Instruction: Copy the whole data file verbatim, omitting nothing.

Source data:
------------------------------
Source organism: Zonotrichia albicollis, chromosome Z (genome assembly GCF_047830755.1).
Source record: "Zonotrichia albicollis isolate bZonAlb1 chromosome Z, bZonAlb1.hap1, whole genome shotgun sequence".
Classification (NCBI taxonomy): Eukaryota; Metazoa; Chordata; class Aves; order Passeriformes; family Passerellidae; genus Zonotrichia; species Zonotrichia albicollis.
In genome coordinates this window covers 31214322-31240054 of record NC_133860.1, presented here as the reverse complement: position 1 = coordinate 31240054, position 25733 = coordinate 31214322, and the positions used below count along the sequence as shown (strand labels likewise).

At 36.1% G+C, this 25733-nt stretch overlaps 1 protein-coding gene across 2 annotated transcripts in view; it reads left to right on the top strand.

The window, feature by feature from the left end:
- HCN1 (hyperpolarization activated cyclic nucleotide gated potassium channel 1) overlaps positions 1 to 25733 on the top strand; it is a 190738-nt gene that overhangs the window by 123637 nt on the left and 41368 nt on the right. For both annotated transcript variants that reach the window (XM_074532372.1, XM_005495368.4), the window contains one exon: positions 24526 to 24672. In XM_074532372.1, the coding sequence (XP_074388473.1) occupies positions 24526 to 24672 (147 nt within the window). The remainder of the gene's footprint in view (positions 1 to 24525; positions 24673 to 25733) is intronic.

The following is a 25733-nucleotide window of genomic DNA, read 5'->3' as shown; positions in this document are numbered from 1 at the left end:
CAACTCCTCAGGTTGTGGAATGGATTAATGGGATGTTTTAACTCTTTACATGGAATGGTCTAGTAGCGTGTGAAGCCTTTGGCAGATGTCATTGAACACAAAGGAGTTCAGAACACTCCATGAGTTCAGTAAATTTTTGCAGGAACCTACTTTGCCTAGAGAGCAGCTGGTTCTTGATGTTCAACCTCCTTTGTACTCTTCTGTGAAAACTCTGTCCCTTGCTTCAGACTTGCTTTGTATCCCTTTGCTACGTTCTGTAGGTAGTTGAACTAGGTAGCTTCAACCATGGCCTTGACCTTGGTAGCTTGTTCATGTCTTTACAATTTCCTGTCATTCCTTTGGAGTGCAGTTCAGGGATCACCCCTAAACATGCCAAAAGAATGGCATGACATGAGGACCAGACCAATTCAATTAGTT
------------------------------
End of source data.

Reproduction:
Source organism: Zonotrichia albicollis, chromosome Z (genome assembly GCF_047830755.1).
Source record: "Zonotrichia albicollis isolate bZonAlb1 chromosome Z, bZonAlb1.hap1, whole genome shotgun sequence".
Classification (NCBI taxonomy): Eukaryota; Metazoa; Chordata; class Aves; order Passeriformes; family Passerellidae; genus Zonotrichia; species Zonotrichia albicollis.
In genome coordinates this window covers 31214322-31240054 of record NC_133860.1, presented here as the reverse complement: position 1 = coordinate 31240054, position 25733 = coordinate 31214322, and the positions used below count along the sequence as shown (strand labels likewise).

At 36.1% G+C, this 25733-nt stretch overlaps 1 protein-coding gene across 2 annotated transcripts in view; it reads left to right on the top strand.

The window, feature by feature from the left end:
- HCN1 (hyperpolarization activated cyclic nucleotide gated potassium channel 1) overlaps positions 1 to 25733 on the top strand; it is a 190738-nt gene that overhangs the window by 123637 nt on the left and 41368 nt on the right. For both annotated transcript variants that reach the window (XM_074532372.1, XM_005495368.4), the window contains one exon: positions 24526 to 24672. In XM_074532372.1, the coding sequence (XP_074388473.1) occupies positions 24526 to 24672 (147 nt within the window). The remainder of the gene's footprint in view (positions 1 to 24525; positions 24673 to 25733) is intronic.

The following is a 25733-nucleotide window of genomic DNA, read 5'->3' as shown; positions in this document are numbered from 1 at the left end:
CAACTCCTCAGGTTGTGGAATGGATTAATGGGATGTTTTAACTCTTTACATGGAATGGTCTAGTAGCGTGTGAAGCCTTTGGCAGATGTCATTGAACACAAAGGAGTTCAGAACACTCCATGAGTTCAGTAAATTTTTGCAGGAACCTACTTTGCCTAGAGAGCAGCTGGTTCTTGATGTTCAACCTCCTTTGTACTCTTCTGTGAAAACTCTGTCCCTTGCTTCAGACTTGCTTTGTATCCCTTTGCTACGTTCTGTAGGTAGTTGAACTAGGTAGCTTCAACCATGGCCTTGACCTTGGTAGCTTGTTCATGTCTTTACAATTTCCTGTCATTCCTTTGGAGTGCAGTTCAGGGATCACCCCTAAACATGCCAAAAGAATGGCATGACATGAGGACCAGACCAATTCAATTAGTT